(identified with Osiris);
Khufu (largest, first),
Khafre (medium, son),
and M...
Figure 3-10 Model of the pyramid complex, Gizeh, Egypt. Cambridge, Massachusetts, Harvard University Semitic Museum.
1. Py...
• False chamber below,
 one airshaft points to
 polar stars in north,
 another to Orion.
• From Queens’ chamber
 aligns wi...
Figure 3-11 Great Sphinx (with Pyramid of Khafre in the background at left), Gizeh, Egypt, Dynasty IV, ca. 2520–2494 BCE.
...
• Great Sphinx before Khafre’s temple, silent tomb guardian (like later
 Lamassu).
• Lion figure with human head of Khafre,...
• Image of
 deceased as
 home for the
 Ka, stone for
 royals (one of
 7 for Khafre).
• Made of
 diorite (from
 royal quarr...
• Block Statues popular in the
 middle and new kingdoms
 leave no space, unified with
 throne. 
• Lotus and papyrus intertw...
• Canon of proportions
  can be gridded to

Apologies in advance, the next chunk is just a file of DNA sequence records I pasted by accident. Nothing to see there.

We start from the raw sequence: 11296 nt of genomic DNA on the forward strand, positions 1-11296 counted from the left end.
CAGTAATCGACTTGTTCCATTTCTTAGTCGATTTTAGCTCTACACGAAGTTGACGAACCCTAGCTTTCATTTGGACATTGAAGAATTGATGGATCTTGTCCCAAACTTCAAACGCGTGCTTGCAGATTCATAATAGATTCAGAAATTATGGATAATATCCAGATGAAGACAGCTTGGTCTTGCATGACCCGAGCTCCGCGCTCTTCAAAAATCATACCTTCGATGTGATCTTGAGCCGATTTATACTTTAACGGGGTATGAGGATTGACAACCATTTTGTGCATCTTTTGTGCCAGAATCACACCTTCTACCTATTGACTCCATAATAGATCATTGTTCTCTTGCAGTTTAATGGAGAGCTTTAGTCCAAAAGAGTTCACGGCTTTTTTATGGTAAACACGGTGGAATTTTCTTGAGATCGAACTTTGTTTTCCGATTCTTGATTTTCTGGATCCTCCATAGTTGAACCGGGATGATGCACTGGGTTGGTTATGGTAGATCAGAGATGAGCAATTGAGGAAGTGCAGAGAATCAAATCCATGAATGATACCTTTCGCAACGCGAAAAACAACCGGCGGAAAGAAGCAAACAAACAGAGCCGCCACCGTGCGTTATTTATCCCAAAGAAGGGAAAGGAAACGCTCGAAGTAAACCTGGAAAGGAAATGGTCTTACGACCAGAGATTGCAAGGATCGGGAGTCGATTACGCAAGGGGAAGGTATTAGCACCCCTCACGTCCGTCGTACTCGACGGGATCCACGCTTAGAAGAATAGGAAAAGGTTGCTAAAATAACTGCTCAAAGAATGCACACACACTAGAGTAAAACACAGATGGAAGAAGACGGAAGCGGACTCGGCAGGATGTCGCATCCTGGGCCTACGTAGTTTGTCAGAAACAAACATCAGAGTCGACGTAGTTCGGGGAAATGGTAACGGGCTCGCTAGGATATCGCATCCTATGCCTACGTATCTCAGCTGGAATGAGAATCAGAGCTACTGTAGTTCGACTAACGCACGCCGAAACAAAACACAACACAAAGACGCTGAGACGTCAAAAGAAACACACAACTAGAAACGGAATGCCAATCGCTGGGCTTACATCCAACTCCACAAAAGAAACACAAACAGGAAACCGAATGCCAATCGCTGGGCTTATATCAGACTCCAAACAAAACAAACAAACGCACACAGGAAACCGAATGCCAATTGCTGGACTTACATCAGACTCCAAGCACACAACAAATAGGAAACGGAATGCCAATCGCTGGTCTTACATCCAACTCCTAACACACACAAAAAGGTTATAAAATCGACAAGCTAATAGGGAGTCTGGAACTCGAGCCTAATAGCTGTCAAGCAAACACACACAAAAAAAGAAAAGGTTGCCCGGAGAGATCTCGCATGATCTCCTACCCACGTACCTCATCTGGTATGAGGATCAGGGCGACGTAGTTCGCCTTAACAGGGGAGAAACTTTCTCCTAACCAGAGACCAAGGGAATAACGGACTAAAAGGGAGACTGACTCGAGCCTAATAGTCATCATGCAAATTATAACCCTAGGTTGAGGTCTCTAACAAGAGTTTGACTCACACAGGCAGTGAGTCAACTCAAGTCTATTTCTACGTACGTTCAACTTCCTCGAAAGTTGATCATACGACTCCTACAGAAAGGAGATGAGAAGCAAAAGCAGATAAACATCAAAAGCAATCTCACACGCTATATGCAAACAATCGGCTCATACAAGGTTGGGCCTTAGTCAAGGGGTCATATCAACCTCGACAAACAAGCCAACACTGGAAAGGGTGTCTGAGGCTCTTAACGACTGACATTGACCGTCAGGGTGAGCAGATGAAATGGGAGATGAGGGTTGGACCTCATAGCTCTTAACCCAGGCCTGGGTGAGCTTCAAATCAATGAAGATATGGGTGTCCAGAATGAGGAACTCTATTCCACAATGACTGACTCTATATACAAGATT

side of stone before
  carving to make
  correct (heel to hair
  18 fists!!). ...
• Unknown identity,
 crossed legs shows scribe.
• Literacy only in priests
 and government officials,
 1-2% of elite litera...
• Ti was a commoner, achieved
 power at court and money to
 build own mastaba.
• Shows hunting birds and hippos,
 foxes fle...
• Same tomb,
 servants with
 sheep and
 cows, water
 below. 
• Degree of
 naturalism
 corresponds
 with strata of
 social ...
The Middle Kingdom
• 2150 the power of the kings had been challenged,
eventually united again under a single king: 11, 12,...
The New Kingdom
• Burial tombs still needed care: some 500 feet into
hillsides, mortuary temples along Nile.
• Innovations...
Queen Hatshepsut
• Hatshepsut stepmother of Thutmose III; after her husband
(and half-brother) Thutmose II died, she came ...
• Not intended as
 mortuary temple,
 wanted burial in
 Valley of the
 Kings. 
• Began in 7th
 year, took 15
 years. 
• Par...
• Most of her sculptures destroyed,
 here with offering jars pieced
 back together after having been
 smashed and thrown i...
• Ramses II last great warrior king,
 19th dynasty. After death of father
 threw aside brother and became
 king. 
• Known ...
Ramses II
• Found burial in 1995 near KV5 with remains of many
sons. Largest tomb ever found. Only partially excavated,
(m...
*Figure 3-23 Temple of Ramses II, Abu Simbel, Egypt, Dynasty XIX, ca. 1290–1224 BCE. Sandstone, colossi approx. 65’ high.